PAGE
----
A new analysis from CareerBuilder and EMSI indicates that, when it comes to post-recession job recovery, baby boomers are leading the charge against millennials.
While the number of jobs held by baby boomers (individuals aged 55-64) grew 9 percent from 2007 to 2013, jobs held by millennials (individuals aged 25-34) have increased a mere .3 percent. In terms of numbers, that translates to a gain of 1.9 million jobs versus 110,000 jobs, respectively. Baby boomers now also hold a larger percentage of jobs in STEM and other occupations than before the recession, outpacing millennials.
Though many factors play a role in the reason for the gap, demographics have a lot to do with it: The population of 55 and older Americans has grown 20 percent since 2007 – four times as fast as workers ages 25-34, according to the Bureau of Labor Statistics.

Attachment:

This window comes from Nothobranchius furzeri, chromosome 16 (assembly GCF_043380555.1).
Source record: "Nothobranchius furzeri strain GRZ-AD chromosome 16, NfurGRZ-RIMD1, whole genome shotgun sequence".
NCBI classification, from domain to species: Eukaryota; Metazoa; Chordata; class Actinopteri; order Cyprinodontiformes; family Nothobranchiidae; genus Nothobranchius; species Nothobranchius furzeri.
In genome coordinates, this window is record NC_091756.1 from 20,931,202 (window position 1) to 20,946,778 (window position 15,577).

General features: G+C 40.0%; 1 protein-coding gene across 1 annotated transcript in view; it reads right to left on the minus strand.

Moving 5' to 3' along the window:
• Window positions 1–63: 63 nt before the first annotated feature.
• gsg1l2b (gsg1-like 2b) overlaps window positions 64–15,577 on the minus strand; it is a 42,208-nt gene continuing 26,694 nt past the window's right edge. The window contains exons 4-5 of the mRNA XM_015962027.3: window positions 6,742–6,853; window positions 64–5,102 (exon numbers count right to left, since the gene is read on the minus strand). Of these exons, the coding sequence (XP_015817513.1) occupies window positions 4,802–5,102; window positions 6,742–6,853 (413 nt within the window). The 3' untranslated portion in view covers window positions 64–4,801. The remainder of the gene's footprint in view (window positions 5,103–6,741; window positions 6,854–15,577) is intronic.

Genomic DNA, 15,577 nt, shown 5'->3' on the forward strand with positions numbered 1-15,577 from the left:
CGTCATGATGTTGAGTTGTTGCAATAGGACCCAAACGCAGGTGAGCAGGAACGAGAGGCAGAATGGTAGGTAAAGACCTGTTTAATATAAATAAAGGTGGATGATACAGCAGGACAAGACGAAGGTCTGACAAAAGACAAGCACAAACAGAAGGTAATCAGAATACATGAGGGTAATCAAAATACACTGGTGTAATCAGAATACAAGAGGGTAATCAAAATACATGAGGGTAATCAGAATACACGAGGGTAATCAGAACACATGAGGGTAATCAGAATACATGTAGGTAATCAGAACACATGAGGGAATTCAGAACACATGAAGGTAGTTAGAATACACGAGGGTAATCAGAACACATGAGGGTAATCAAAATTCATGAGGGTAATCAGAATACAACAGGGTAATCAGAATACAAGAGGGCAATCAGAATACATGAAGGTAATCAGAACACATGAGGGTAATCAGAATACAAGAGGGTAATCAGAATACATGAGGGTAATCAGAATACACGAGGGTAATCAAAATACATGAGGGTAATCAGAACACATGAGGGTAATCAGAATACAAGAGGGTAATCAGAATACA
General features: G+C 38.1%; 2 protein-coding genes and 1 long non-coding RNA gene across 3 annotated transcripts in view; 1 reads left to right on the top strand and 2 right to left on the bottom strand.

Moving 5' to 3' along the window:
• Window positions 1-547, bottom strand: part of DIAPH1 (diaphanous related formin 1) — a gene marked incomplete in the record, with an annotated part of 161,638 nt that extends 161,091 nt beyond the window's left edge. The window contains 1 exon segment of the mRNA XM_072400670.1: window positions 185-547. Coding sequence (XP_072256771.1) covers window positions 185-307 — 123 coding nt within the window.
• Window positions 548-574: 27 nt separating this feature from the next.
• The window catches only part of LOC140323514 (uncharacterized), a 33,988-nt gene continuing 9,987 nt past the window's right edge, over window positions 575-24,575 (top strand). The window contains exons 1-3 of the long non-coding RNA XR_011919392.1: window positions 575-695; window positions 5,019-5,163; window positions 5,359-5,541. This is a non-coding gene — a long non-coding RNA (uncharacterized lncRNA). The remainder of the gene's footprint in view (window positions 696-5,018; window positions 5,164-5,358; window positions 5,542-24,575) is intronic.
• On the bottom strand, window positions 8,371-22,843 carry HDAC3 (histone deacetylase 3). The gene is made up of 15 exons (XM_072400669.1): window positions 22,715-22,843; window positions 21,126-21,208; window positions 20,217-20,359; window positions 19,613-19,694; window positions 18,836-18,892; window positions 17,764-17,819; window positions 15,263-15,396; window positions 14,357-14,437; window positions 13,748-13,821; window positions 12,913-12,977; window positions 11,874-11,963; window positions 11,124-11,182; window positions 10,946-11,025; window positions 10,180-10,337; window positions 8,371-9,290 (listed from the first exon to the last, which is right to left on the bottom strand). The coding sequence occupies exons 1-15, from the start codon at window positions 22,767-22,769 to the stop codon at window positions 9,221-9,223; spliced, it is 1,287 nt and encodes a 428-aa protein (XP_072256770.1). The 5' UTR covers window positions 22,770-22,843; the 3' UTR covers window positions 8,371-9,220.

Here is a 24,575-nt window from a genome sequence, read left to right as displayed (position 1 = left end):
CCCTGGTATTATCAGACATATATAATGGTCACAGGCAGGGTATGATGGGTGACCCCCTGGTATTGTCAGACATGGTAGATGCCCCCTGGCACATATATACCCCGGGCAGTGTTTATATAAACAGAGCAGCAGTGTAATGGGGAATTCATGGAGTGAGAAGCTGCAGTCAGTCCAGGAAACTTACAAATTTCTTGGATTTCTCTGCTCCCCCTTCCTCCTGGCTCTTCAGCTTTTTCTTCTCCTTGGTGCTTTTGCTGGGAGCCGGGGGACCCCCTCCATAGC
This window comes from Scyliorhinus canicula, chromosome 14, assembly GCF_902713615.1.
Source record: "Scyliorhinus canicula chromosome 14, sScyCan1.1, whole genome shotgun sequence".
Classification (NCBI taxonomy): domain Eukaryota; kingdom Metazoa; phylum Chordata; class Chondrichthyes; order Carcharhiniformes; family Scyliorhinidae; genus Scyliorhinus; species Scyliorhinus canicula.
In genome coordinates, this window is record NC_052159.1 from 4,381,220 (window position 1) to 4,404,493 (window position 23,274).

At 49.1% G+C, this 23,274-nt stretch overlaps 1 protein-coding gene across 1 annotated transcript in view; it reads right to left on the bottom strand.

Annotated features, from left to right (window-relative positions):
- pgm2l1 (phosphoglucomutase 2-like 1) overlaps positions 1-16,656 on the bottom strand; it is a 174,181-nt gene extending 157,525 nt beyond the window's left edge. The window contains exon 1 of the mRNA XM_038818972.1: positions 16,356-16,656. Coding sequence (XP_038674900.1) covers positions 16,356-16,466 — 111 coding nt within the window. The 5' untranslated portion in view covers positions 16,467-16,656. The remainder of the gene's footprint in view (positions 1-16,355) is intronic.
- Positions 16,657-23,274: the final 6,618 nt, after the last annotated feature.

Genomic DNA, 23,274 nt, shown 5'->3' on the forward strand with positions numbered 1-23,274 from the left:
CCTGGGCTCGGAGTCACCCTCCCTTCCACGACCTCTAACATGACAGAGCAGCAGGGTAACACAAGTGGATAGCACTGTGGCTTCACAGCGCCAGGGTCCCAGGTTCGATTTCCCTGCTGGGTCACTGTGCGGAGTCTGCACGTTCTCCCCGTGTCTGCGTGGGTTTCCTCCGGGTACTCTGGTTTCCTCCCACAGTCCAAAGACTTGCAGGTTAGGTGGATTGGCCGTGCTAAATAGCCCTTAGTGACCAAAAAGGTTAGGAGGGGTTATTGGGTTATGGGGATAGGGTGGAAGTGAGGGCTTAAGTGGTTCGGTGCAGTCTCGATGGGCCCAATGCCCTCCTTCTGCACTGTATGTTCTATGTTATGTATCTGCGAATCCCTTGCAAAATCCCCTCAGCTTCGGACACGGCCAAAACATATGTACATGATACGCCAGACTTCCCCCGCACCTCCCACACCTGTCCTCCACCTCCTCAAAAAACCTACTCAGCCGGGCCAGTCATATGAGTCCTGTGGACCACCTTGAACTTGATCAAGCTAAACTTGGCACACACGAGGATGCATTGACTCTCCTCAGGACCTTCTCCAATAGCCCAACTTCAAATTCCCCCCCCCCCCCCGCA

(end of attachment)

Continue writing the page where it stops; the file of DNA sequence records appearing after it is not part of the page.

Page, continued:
As older workers begin to leave the workforce, however, employers will likely find themselves struggling to fill vacancies they leave behind. “Never in history have workers over the age of 55 had the concentration in the workforce they have today,” says Matt Ferguson, CareerBuilder CEO and co-author of The Talent Equation. “However, employers will have to plan for vacancies when this group inevitably retires, which could quickly create new skills gaps in trade vocations and STEM fields.”
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